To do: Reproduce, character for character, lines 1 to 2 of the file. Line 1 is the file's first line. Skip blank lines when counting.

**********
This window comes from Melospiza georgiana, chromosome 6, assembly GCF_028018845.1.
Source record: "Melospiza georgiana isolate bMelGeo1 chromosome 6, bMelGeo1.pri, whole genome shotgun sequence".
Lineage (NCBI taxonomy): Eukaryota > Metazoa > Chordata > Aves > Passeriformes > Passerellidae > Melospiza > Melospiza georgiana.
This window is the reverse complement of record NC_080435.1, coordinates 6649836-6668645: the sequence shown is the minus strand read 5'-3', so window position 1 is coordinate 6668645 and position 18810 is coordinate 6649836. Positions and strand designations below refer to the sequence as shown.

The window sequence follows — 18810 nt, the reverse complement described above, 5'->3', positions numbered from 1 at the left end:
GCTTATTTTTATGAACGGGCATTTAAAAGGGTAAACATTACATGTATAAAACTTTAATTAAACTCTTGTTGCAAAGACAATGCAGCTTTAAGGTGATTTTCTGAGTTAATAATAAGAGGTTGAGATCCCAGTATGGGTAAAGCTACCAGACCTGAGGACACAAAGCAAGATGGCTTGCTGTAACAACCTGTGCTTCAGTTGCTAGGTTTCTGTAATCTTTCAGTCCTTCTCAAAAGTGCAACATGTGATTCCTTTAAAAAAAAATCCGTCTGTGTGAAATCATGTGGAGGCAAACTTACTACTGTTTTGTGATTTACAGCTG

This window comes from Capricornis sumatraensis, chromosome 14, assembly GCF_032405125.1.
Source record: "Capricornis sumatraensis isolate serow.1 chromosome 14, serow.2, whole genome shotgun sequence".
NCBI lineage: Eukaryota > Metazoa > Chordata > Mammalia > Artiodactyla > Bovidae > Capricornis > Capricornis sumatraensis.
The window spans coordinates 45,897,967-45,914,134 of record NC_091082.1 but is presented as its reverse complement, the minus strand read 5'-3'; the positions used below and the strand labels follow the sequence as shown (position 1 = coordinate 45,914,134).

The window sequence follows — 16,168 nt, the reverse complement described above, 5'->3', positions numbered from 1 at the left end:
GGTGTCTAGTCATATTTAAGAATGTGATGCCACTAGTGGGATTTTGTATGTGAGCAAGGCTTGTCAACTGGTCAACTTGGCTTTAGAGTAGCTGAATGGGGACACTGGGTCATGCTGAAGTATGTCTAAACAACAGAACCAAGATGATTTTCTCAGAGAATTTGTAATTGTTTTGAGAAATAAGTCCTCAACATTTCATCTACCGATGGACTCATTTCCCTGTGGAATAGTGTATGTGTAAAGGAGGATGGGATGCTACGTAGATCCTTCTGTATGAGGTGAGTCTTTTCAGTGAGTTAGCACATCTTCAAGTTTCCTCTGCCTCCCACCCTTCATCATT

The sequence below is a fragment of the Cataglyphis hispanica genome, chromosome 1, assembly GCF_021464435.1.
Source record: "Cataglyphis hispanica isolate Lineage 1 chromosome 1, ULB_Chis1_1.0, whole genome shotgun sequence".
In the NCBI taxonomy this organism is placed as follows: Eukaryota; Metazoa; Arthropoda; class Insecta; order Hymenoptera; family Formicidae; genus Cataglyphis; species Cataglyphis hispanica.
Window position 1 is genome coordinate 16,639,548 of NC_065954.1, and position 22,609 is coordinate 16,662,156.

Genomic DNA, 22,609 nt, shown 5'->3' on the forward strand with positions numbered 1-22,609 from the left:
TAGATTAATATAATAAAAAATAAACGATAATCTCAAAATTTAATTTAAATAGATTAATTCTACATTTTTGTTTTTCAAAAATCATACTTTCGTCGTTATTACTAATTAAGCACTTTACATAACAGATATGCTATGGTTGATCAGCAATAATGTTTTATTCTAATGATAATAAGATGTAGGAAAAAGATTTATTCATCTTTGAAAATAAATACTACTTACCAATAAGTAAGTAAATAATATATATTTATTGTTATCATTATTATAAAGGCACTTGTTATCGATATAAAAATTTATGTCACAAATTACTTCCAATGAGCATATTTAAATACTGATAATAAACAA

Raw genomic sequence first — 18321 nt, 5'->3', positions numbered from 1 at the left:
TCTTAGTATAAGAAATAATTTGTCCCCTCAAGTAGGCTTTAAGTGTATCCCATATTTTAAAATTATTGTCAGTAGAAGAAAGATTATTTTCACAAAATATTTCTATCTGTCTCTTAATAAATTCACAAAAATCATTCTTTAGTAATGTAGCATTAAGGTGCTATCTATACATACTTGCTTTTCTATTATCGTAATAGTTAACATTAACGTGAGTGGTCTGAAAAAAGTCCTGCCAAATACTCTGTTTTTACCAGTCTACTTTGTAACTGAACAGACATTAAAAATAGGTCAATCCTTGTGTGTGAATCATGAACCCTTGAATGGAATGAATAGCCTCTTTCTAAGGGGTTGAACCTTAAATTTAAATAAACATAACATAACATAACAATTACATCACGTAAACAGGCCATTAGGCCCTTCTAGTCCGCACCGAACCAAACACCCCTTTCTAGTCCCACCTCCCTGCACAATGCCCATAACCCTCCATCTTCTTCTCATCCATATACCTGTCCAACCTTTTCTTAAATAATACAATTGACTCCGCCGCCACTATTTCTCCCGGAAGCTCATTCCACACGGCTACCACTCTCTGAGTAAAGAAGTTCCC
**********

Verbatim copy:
This window comes from Melospiza georgiana, chromosome 6, assembly GCF_028018845.1.
Source record: "Melospiza georgiana isolate bMelGeo1 chromosome 6, bMelGeo1.pri, whole genome shotgun sequence".